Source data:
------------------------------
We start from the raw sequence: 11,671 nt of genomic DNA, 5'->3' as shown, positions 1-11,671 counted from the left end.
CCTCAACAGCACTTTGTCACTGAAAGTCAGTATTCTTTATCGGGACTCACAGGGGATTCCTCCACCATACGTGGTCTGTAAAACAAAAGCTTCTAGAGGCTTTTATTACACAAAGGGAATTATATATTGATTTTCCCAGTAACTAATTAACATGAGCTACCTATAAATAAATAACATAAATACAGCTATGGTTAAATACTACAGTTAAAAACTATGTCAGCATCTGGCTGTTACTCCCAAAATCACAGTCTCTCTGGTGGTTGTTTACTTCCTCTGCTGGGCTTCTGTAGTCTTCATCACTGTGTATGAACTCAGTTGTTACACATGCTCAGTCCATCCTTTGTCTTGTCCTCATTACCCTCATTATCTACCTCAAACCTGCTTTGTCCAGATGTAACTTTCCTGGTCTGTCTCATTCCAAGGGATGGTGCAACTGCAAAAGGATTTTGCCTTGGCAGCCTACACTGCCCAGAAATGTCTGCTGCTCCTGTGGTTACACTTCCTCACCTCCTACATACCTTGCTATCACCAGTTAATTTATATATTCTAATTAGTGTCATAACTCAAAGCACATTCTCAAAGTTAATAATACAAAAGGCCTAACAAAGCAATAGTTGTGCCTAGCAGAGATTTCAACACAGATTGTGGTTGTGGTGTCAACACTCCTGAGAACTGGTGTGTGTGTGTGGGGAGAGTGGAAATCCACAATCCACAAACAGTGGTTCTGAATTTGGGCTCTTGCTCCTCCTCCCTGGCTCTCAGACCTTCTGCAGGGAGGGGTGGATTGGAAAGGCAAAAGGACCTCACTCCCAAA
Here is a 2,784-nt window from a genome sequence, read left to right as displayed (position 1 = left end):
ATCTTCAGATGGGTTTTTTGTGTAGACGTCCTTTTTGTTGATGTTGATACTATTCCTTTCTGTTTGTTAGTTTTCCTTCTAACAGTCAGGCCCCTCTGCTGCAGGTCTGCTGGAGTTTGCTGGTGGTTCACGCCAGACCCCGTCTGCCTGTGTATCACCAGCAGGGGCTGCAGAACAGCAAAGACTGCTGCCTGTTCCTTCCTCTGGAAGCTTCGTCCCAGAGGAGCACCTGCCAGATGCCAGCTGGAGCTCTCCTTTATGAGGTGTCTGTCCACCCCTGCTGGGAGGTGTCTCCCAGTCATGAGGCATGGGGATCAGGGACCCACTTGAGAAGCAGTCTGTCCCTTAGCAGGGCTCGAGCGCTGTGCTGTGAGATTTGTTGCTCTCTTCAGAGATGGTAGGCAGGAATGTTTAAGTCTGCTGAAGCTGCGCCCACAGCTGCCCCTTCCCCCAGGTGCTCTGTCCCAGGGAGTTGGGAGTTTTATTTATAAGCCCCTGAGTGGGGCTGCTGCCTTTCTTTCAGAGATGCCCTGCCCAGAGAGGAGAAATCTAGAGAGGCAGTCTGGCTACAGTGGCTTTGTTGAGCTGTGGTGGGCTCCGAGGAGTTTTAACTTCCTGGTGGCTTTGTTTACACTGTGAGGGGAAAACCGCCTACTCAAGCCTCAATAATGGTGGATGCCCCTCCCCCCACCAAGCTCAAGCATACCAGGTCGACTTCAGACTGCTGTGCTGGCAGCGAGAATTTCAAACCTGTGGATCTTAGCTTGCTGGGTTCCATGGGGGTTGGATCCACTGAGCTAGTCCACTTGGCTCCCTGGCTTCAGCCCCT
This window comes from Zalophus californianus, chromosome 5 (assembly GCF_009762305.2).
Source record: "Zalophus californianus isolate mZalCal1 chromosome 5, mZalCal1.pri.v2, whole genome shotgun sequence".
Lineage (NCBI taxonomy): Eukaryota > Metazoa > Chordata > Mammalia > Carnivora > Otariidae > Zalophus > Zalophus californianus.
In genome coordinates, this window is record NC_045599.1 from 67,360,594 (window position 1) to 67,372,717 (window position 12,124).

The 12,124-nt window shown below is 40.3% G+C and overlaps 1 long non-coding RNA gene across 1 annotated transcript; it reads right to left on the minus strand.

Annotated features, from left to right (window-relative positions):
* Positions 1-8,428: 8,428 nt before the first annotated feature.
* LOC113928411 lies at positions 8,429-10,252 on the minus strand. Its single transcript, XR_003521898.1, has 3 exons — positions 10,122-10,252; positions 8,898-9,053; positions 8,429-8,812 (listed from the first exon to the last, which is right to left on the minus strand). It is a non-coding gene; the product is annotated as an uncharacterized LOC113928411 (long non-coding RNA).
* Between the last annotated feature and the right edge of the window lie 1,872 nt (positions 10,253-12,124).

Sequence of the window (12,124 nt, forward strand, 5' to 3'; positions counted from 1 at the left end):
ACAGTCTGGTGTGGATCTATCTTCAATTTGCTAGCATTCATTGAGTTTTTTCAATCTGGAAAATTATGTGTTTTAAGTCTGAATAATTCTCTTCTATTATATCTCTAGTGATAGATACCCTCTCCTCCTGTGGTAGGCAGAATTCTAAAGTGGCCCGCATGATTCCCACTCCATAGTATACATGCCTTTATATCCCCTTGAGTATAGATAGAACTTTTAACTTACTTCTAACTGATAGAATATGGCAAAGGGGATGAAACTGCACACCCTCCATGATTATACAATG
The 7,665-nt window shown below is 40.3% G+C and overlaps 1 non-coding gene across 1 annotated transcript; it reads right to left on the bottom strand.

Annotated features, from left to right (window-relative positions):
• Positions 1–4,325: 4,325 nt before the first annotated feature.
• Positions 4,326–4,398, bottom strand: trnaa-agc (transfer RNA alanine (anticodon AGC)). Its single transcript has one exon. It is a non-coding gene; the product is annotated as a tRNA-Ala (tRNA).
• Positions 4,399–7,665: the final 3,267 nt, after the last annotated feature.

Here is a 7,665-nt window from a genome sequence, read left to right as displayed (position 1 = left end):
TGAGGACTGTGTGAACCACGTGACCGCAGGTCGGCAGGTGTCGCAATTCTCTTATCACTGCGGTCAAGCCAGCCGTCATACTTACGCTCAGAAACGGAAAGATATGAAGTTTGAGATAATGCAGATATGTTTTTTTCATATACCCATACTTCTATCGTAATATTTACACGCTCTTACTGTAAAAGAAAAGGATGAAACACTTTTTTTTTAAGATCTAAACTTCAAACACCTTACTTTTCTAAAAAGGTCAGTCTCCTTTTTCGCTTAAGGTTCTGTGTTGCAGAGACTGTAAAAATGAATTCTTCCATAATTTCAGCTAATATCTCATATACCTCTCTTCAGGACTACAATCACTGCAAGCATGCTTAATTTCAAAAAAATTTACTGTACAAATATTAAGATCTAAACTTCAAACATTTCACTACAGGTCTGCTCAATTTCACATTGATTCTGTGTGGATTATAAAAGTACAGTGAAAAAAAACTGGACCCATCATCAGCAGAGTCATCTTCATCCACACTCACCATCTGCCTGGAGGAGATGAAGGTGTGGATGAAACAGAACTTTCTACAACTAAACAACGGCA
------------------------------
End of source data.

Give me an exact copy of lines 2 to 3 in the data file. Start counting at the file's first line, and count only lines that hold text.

CCTCAACAGCACTTTGTCACTGAAAGTCAGTATTCTTTATCGGGACTCACAGGGGATTCCTCCACCATACGTGGTCTGTAAAACAAAAGCTTCTAGAGGCTTTTATTACACAAAGGGAATTATATATTGATTTTCCCAGTAACTAATTAACATGAGCTACCTATAAATAAATAACATAAATACAGCTATGGTTAAATACTACAGTTAAAAACTATGTCAGCATCTGGCTGTTACTCCCAAAATCACAGTCTCTCTGGTGGTTGTTTACTTCCTCTGCTGGGCTTCTGTAGTCTTCATCACTGTGTATGAACTCAGTTGTTACACATGCTCAGTCCATCCTTTGTCTTGTCCTCATTACCCTCATTATCTACCTCAAACCTGCTTTGTCCAGATGTAACTTTCCTGGTCTGTCTCATTCCAAGGGATGGTGCAACTGCAAAAGGATTTTGCCTTGGCAGCCTACACTGCCCAGAAATGTCTGCTGCTCCTGTGGTTACACTTCCTCACCTCCTACATACCTTGCTATCACCAGTTAATTTATATATTCTAATTAGTGTCATAACTCAAAGCACATTCTCAAAGTTAATAATACAAAAGGCCTAACAAAGCAATAGTTGTGCCTAGCAGAGATTTCAACACAGATTGTGGTTGTGGTGTCAACACTCCTGAGAACTGGTGTGTGTGTGTGGGGAGAGTGGAAATCCACAATCCACAAACAGTGGTTCTGAATTTGGGCTCTTGCTCCTCCTCCCTGGCTCTCAGACCTTCTGCAGGGAGGGGTGGATTGGAAAGGCAAAAGGACCTCACTCCCAAA
Here is a 2,784-nt window from a genome sequence, read left to right as displayed (position 1 = left end):